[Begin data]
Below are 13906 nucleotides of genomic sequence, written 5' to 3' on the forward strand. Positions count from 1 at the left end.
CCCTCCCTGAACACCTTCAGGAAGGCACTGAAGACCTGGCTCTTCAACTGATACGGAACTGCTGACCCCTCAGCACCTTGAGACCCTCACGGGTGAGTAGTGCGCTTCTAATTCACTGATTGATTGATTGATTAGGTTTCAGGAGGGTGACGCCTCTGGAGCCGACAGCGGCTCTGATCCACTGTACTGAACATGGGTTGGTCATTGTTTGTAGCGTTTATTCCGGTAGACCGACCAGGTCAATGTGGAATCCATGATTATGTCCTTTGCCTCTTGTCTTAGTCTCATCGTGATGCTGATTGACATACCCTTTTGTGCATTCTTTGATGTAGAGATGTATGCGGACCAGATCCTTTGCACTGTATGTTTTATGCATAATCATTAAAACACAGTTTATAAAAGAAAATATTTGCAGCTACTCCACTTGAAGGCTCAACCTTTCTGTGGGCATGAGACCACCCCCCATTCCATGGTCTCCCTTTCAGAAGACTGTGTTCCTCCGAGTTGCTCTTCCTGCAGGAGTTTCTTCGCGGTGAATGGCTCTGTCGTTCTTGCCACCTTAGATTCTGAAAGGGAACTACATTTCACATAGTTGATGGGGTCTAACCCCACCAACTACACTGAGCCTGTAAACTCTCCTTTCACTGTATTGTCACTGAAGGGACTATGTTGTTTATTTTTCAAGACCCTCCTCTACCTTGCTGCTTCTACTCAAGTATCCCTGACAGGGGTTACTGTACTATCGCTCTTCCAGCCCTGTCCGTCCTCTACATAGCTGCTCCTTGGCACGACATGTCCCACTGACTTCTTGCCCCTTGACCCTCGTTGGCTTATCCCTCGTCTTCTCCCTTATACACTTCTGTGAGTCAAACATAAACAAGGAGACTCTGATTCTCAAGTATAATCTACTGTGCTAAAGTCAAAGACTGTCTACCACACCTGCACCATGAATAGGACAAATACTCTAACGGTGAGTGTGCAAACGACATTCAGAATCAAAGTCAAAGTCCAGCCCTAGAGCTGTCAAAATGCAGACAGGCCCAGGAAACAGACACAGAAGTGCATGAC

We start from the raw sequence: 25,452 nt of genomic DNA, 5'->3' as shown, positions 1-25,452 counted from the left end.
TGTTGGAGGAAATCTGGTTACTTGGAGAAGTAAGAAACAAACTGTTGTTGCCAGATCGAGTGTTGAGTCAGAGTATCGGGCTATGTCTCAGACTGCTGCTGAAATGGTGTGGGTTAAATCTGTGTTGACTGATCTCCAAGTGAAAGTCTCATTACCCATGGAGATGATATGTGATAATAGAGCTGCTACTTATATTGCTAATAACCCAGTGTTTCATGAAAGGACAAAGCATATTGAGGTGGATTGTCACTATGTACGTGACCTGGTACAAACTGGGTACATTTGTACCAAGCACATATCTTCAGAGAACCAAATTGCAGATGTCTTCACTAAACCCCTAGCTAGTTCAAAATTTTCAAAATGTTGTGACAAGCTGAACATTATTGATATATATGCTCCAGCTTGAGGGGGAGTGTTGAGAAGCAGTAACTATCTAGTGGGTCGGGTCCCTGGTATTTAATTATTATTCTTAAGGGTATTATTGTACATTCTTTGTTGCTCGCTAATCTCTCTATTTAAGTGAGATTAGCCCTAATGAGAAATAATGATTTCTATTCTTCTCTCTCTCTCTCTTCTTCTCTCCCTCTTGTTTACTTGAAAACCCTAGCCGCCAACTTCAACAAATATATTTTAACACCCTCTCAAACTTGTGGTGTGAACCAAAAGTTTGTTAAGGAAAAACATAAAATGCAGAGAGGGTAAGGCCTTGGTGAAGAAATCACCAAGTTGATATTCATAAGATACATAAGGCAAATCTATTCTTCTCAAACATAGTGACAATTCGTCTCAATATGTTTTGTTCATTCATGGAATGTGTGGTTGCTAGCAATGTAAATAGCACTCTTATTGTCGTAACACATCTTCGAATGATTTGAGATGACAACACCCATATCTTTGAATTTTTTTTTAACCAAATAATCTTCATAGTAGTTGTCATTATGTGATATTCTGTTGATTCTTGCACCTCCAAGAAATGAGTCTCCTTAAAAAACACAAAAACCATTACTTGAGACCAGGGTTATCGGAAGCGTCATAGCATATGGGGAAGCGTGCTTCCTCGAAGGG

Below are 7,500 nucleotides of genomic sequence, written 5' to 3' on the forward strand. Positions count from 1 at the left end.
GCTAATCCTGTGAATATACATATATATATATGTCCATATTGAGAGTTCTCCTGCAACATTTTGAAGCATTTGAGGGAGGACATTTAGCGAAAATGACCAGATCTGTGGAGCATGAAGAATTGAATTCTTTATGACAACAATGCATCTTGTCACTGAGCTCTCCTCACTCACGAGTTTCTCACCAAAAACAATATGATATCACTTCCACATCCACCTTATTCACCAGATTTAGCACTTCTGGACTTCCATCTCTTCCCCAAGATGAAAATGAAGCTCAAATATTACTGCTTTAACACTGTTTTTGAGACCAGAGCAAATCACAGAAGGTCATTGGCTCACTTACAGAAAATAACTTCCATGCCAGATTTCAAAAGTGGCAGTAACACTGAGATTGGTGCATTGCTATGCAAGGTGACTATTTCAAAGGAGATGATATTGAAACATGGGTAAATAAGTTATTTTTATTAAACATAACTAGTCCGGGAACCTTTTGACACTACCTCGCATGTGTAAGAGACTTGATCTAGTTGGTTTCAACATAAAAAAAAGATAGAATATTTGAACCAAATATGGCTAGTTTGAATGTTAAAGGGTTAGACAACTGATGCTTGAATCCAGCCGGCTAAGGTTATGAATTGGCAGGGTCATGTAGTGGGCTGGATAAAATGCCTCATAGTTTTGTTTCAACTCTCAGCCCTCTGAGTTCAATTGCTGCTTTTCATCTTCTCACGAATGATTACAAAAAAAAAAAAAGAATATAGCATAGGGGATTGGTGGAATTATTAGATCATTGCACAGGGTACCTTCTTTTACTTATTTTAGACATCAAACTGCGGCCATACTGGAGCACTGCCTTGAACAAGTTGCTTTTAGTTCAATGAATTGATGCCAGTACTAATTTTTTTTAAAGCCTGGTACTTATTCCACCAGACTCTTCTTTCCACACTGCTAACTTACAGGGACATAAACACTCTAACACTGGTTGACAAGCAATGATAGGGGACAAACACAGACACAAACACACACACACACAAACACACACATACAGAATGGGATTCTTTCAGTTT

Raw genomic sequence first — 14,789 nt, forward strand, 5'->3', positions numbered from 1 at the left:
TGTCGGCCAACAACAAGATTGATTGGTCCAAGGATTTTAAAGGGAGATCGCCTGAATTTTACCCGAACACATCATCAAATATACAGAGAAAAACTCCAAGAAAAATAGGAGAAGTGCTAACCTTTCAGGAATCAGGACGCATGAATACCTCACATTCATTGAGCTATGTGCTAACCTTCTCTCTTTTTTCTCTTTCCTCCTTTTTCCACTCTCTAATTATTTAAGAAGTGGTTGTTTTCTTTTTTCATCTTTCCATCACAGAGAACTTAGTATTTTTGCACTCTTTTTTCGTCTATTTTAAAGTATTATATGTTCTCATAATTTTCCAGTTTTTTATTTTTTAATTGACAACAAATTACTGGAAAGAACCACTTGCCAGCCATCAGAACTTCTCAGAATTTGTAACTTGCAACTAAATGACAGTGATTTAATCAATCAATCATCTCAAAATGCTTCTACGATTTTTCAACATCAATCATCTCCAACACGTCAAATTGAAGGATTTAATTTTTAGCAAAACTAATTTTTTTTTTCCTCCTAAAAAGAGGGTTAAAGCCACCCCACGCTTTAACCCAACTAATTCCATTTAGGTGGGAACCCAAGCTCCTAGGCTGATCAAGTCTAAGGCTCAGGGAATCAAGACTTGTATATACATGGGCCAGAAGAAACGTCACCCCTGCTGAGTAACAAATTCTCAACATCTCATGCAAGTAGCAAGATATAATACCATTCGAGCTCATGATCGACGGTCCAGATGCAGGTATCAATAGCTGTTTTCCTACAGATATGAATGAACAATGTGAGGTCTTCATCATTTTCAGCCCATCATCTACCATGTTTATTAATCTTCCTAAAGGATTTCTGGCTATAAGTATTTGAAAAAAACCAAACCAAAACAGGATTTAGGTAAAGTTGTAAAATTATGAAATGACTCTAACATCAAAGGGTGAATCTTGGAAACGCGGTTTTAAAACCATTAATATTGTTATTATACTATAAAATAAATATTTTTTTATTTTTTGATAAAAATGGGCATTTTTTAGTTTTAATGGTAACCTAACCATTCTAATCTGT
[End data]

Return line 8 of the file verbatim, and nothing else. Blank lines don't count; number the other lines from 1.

TGTCGGCCAACAACAAGATTGATTGGTCCAAGGATTTTAAAGGGAGATCGCCTGAATTTTACCCGAACACATCATCAAATATACAGAGAAAAACTCCAAGAAAAATAGGAGAAGTGCTAACCTTTCAGGAATCAGGACGCATGAATACCTCACATTCATTGAGCTATGTGCTAACCTTCTCTCTTTTTTCTCTTTCCTCCTTTTTCCACTCTCTAATTATTTAAGAAGTGGTTGTTTTCTTTTTTCATCTTTCCATCACAGAGAACTTAGTATTTTTGCACTCTTTTTTCGTCTATTTTAAAGTATTATATGTTCTCATAATTTTCCAGTTTTTTATTTTTTAATTGACAACAAATTACTGGAAAGAACCACTTGCCAGCCATCAGAACTTCTCAGAATTTGTAACTTGCAACTAAATGACAGTGATTTAATCAATCAATCATCTCAAAATGCTTCTACGATTTTTCAACATCAATCATCTCCAACACGTCAAATTGAAGGATTTAATTTTTAGCAAAACTAATTTTTTTTTTCCTCCTAAAAAGAGGGTTAAAGCCACCCCACGCTTTAACCCAACTAATTCCATTTAGGTGGGAACCCAAGCTCCTAGGCTGATCAAGTCTAAGGCTCAGGGAATCAAGACTTGTATATACATGGGCCAGAAGAAACGTCACCCCTGCTGAGTAACAAATTCTCAACATCTCATGCAAGTAGCAAGATATAATACCATTCGAGCTCATGATCGACGGTCCAGATGCAGGTATCAATAGCTGTTTTCCTACAGATATGAATGAACAATGTGAGGTCTTCATCATTTTCAGCCCATCATCTACCATGTTTATTAATCTTCCTAAAGGATTTCTGGCTATAAGTATTTGAAAAAAACCAAACCAAAACAGGATTTAGGTAAAGTTGTAAAATTATGAAATGACTCTAACATCAAAGGGTGAATCTTGGAAACGCGGTTTTAAAACCATTAATATTGTTATTATACTATAAAATAAATATTTTTTTATTTTTTGATAAAAATGGGCATTTTTTAGTTTTAATGGTAACCTAACCATTCTAATCTGT